“How do you get students interested in policy debate?”
I run into an alum of my debate program on the street outside the campus, around 11 o’clock at night. The timing couldn't be worse (or perfect) -- I've just finished teaching my three hour class on debate where the oldest and most technical American debating practice was the subject of conversation. Actually, it was more the subject of practice - as many reading this know I have been trying to teach policy debate to university students who have no exposure to debate at all. It is slow, but promising. But this question, the question of motivation is one that dredges up the large and uncomfortable-to-articulate problems with American policy debate today. How could I argue to this student-turned-teacher to abandon it for other formats, when I am holding onto the faith that there is still much to be gained by the teaching and practice of American policy debate?
My sense of policy debate begins and ends with a slate of unanswered questions: What does policy debate do for contemporary students? What can it do? What is the thing that it unlocks in their mind, their world, their perception? Is it too small to claim that policy debate is a way to practice and gain familiarity with the core curriculum? For their entire curriculum? Is it too big to argue that policy debate provides the organizing slate for all of their intellectual curricular experiences? Is it architectonic? Is it Pinterest? If so, does this mean that first-year students are at a disadvantage in taking debate? These questions, I hoped, would be answered with a semester-long experiment of teaching it as debate in an elective course. What it has done is made these questions even sharper in my mind.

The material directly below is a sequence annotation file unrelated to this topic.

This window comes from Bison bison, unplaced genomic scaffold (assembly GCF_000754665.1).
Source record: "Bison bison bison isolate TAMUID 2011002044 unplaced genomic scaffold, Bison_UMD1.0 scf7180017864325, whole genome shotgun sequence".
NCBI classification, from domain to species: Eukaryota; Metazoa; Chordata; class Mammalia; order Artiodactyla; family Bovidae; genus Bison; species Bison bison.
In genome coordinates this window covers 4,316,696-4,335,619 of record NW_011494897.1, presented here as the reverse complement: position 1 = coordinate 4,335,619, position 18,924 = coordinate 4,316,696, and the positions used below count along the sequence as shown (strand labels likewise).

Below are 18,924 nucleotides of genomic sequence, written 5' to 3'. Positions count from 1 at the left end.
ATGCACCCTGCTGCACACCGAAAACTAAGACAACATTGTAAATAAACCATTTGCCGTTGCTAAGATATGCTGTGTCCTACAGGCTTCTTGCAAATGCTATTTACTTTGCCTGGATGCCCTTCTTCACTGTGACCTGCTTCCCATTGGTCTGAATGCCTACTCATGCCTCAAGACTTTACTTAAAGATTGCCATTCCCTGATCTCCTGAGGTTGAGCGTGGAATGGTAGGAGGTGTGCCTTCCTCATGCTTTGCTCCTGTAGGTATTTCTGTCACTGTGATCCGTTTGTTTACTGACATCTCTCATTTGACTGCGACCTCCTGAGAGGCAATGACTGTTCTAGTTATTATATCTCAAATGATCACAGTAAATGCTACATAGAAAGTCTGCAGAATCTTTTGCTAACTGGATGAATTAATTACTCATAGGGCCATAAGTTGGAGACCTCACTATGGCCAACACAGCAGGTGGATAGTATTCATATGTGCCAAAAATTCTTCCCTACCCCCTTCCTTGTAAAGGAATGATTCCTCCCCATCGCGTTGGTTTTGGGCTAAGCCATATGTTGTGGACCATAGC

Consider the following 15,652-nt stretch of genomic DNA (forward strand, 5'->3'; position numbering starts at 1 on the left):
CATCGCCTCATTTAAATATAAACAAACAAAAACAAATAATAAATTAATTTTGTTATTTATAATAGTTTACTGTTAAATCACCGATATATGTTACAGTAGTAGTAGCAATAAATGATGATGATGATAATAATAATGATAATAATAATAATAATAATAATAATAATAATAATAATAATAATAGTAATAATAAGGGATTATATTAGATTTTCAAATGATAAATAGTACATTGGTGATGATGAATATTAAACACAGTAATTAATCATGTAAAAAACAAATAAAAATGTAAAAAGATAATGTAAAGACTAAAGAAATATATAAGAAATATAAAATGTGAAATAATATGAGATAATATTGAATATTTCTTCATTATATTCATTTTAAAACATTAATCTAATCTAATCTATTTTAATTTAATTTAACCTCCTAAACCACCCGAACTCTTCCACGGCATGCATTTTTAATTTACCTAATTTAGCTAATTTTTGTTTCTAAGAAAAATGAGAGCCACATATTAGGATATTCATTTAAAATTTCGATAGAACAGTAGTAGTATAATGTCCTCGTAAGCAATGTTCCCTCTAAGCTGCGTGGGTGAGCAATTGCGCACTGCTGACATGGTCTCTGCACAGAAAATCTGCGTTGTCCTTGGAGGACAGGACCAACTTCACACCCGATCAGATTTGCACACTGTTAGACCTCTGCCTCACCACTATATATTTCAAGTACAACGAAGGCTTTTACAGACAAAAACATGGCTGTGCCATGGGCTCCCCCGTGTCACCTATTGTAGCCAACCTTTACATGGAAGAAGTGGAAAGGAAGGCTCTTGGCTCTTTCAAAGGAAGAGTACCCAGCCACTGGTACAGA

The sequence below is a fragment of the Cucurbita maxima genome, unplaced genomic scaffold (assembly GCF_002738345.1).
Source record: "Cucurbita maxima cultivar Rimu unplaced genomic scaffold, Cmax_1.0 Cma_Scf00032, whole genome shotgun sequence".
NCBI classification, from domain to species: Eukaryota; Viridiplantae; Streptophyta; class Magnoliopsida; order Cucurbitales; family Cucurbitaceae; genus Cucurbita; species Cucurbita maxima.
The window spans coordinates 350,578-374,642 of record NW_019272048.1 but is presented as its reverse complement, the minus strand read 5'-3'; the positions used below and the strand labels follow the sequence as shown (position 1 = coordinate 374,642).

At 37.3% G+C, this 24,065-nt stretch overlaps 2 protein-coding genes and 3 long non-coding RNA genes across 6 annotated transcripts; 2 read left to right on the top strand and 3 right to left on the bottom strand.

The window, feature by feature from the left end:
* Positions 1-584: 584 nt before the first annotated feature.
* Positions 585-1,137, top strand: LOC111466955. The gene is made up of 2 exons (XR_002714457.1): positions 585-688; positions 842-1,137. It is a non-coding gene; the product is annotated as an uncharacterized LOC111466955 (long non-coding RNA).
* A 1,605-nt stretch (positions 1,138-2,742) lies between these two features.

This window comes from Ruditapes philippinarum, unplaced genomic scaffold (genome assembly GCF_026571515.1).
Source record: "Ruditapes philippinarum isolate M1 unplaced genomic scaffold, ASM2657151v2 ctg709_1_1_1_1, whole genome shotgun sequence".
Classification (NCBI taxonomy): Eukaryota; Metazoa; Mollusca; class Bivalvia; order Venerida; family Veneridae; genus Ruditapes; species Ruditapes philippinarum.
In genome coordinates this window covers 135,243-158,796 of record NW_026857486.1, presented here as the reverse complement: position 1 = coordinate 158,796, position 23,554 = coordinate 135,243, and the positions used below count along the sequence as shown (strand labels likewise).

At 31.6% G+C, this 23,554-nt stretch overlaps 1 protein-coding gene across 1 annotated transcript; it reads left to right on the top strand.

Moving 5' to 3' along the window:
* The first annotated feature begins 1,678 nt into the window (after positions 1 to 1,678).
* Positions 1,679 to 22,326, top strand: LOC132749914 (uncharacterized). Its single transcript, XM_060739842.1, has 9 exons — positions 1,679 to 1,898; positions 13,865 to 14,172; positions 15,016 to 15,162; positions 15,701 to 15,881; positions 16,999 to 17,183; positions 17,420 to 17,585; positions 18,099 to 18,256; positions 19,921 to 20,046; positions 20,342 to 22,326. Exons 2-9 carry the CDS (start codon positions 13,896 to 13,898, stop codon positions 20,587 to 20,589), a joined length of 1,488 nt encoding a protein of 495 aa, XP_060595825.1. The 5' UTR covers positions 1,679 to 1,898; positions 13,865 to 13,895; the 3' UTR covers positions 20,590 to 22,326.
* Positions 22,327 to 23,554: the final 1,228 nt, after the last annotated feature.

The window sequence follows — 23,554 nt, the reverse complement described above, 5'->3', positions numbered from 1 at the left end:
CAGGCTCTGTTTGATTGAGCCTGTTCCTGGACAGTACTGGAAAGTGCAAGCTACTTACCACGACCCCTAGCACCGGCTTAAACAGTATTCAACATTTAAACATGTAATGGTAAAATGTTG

I think I have to learn to let go of what I think policy debate was if I hope to teach it well. I do believe policy debate has value, but I also believe that the people most capable of articulating and advancing its value have either left policy debate for whatever reason, or they feel that the project of articulation and communication is insurmountable, impossible to accomplish, so they don’t do it, as time and energy is in short supply for those in the roles where their voice would be heard outside of the tournament-oriented community. Working hard to develop student performance trades off directly with time spent writing or justifying practices to administrators, or to the larger public. Yet still, something is being lost as policy debate recedes from any connection to scholarship or to a recognizable model of debating. Seen as a rhetorical problem, the question of how to increase interest when these more easy fixes are no longer available is a serious one, and must be handled carefully.